Wandering about NY on Monday, trying to locate Kinokuniya while passing Saks 5th Avenue here or observing the mouth-watering sales on denki seihin there, I realized that many people come to NY to shop for, well, other things than I come to shop for, certainly. But these days, with cheap bk1 shipping and increasing numbers of- feh- translated manga not only at Kino but at Bookoff itself, I don't really come to buy manga anymore. (Though I'm sorry to have missed Kino while I had US money during loonie-daka-- Saiyuki Reload and Onmyouji and Ravages of Time would have been mine without waiting for shipping. OTOH I'd probably have bought a new Wordtank for heart-stopping prices, just for the ability to see what it looks like and does, and there goes my VISA. Sai Weng's horse and all.)
I go to see what wonders paleaswater will introduce me to this time. paleaswater has an enviable track record in that respect. The short list goes something like- Saiyuki, 100 Demons, Hatsu Akiko and all her works (and my but there are a lot of works), Yasha Kisouden, Konron no Tama, Yumemakura's Onmyouji, Okano's Onmyouji (I saw it in Japan; I sneered at it, in Japan), and Okano's Youmihenjou Yawa. (I
So we recall The Book Collectors? How different it looks on a large flatscreen TV (plasma or VCD, I wonder?) than on one's chronically too-dark monitor. (I also covet M's laptop.) How easy it is to read the subtitles. How beautifully the music comes across. How heartbreakingly lovely the whole thing is.
Then there was Luo Ping's paintings at the Met. This always happens when I go to the Met with paleaswater. Paintings, ne? You should be looking at the art, right? Not trying to read the poems, right? But there we always are, trying to read the poems, which Luo Ping has written in obligingly large, clear, simplified characters in order to look--- what was it, M? ancient? rustic? After all, there are only so many pictures of plum blossoms one can look at with satisfaction, but Chinese poems-- if they are poems, which is not at once obvious in these scrolls and such-- are infinite in their variety.
I don't remember when the idea first occurred to me that maybe possibly I might learn to read Chinese, but I suspect it was six years ago in '03 when I first went to the Met with paleaswater and first actually *looked* at the writing. Facile decensus Averno-- and all downhill after that.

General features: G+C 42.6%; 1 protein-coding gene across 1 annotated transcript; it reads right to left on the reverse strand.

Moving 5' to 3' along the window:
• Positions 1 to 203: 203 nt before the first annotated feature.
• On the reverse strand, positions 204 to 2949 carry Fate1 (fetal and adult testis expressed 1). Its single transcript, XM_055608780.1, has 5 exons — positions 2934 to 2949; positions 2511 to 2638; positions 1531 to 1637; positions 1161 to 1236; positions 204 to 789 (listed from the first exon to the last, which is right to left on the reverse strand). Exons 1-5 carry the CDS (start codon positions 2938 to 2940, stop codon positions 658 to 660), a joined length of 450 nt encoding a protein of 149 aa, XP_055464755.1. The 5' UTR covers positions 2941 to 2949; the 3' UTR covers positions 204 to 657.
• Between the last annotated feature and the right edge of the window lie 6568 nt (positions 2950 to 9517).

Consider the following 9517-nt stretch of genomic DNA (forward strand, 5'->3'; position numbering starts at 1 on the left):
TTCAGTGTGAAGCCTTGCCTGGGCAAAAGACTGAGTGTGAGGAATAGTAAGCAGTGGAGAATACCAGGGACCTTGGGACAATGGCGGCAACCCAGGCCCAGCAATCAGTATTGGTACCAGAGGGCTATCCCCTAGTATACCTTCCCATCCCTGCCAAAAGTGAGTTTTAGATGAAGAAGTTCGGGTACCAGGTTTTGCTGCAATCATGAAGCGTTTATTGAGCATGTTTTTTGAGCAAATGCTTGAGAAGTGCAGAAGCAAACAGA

There were lovely cakes in the dramatic blue and black autumn city. There was the mild golden sunshine on the remains of the elevated train tracks whose transformation into a tidy promenade so disappointed nojojojo. There was Jung's painfully hand-printed medieval MS-type Red Book which of course I'd never heard of until paleaswater mentioned it. There was that recreation of The Night Banquet of Han Xizai that she mentions in her own entry, so that now I have an aesthetic idea of what Tang costuming actually looked like, which oddly the historicals never gave me.
Aesthetics is necessary because I want to do an aesthetically more pleasing Judge Dee than van Gulik does, and van Gulik's illustrations occupy my head to the exclusion of everything else. If I can start with a figure who more resembles a real Chinese guy with a beard than Gulik's Chinese Opera-looking oyaji ('looking' to my eye, though I'm sure it's quite an accurate reproduction of whatever it's supposed to be) then I may have an idea of where to go with this. (No, as a true corrective, what I need is to write Judge Dee/ Chiao Tai slash, and then I'll no longer be in van Gulik territory for sure.)
The night banquet gave me all sorts of ideas. As, I'd never realized how sensuous an instrument a pipa is just in its shape. Gives me ideas about Seimei's Hiromasa and his biwa. The scene changers were costumed as Chinese eunuchs (most apparently were westerners and one had a beard, but hey- union rules are union rules.) Which made me think. What gets left out of modern consciousness entirely is the chronic presence of mhhh what's sort of seen as not-people: underservants, eunuchs, faceless human furniture that can be ignored or disregarded. We had it up to the last century, even, though only just; for instance, the dictum that a well-trained servant never knocks on a closed door, just walks in and announces whatever it is to you as you use the chamberpot or change your menstrual rags or whatever. Very possibly, helps you use the pot or change your rags-- I mean, someone has to hold your voluminous skirts and take away the nasty things after. Um, yeah. They do things differently there. So, food for thought, and possibly in time fics.